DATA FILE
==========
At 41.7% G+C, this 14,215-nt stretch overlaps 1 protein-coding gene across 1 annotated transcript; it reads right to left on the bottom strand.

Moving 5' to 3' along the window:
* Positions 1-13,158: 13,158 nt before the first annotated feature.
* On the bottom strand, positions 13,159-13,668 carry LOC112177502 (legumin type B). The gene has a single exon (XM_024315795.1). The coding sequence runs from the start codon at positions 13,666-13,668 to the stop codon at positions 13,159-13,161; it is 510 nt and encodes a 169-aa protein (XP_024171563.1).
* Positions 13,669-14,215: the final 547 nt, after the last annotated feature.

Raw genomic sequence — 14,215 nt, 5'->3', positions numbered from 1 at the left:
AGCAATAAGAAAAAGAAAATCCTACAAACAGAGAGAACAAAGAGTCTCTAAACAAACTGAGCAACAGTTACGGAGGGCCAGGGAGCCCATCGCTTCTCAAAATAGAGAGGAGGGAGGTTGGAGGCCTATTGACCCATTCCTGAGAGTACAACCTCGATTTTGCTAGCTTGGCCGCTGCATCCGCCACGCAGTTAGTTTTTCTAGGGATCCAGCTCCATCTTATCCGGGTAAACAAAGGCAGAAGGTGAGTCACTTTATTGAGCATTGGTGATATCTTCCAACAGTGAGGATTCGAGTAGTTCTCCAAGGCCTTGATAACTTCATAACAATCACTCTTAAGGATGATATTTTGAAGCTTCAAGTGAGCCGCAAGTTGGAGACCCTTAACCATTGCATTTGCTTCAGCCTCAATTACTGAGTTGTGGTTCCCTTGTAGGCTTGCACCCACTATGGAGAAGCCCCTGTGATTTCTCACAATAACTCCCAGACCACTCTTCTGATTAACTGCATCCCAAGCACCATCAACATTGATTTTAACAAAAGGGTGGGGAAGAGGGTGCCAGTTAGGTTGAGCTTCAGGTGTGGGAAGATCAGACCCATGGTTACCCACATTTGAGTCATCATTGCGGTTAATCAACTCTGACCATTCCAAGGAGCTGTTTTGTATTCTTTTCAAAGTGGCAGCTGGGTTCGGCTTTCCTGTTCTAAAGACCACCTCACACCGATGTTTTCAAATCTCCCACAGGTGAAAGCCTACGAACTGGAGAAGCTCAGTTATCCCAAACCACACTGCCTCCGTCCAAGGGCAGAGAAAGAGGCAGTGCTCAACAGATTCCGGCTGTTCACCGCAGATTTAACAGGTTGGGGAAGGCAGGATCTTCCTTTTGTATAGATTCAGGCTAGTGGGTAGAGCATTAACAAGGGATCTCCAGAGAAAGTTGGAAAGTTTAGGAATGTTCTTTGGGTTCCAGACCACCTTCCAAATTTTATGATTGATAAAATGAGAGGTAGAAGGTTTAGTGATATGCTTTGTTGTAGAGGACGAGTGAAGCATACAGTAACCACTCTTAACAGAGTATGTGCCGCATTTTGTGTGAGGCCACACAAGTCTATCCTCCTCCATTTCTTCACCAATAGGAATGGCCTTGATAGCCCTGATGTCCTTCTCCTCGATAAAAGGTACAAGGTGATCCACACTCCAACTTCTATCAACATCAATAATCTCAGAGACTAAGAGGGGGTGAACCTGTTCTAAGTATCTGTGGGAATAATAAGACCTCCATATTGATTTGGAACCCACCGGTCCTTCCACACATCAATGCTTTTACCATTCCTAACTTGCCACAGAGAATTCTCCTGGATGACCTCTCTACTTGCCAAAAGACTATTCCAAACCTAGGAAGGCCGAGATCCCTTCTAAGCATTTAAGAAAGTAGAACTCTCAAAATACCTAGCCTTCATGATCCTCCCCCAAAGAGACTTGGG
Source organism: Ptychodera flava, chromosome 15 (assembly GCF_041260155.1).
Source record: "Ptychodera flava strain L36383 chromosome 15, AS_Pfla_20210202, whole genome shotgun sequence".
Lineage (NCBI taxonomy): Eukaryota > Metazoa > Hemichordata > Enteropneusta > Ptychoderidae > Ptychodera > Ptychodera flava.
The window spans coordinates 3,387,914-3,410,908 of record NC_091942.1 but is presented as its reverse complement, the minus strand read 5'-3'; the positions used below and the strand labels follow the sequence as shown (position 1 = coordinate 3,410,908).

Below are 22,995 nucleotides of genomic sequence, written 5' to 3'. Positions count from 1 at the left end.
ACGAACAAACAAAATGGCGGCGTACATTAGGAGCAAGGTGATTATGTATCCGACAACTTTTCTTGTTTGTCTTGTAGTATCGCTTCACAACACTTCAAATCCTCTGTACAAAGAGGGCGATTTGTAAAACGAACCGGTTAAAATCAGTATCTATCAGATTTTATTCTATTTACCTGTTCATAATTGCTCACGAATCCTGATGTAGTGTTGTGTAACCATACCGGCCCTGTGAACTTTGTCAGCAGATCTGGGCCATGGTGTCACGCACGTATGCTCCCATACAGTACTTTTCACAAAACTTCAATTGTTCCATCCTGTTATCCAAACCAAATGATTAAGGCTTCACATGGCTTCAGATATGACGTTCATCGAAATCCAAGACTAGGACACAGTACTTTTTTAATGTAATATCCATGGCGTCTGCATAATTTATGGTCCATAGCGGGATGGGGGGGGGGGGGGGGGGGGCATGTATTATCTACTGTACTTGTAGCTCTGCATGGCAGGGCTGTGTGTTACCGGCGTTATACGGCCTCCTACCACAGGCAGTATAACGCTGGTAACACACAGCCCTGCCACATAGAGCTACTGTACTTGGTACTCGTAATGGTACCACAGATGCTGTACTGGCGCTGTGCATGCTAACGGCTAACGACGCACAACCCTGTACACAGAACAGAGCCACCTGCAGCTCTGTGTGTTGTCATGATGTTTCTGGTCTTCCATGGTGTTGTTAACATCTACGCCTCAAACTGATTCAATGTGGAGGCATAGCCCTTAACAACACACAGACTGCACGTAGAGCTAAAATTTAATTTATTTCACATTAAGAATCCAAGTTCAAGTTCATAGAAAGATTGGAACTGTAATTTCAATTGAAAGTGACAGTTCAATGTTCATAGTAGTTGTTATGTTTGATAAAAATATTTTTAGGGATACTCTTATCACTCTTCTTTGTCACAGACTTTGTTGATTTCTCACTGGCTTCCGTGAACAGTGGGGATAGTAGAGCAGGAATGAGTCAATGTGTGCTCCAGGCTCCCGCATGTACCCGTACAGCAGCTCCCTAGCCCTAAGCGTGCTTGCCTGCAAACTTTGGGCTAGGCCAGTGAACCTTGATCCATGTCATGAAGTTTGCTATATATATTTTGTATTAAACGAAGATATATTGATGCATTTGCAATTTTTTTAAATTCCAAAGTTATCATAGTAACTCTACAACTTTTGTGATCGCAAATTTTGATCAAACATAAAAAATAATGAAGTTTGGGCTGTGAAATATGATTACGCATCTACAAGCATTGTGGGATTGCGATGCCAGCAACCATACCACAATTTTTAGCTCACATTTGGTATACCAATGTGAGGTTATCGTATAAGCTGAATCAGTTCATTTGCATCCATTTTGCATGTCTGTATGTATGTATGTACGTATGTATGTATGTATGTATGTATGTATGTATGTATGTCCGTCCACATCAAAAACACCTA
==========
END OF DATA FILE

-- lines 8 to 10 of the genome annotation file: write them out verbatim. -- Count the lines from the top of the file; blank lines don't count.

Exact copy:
Source organism: Ptychodera flava, chromosome 15 (assembly GCF_041260155.1).
Source record: "Ptychodera flava strain L36383 chromosome 15, AS_Pfla_20210202, whole genome shotgun sequence".
Lineage (NCBI taxonomy): Eukaryota > Metazoa > Hemichordata > Enteropneusta > Ptychoderidae > Ptychodera > Ptychodera flava.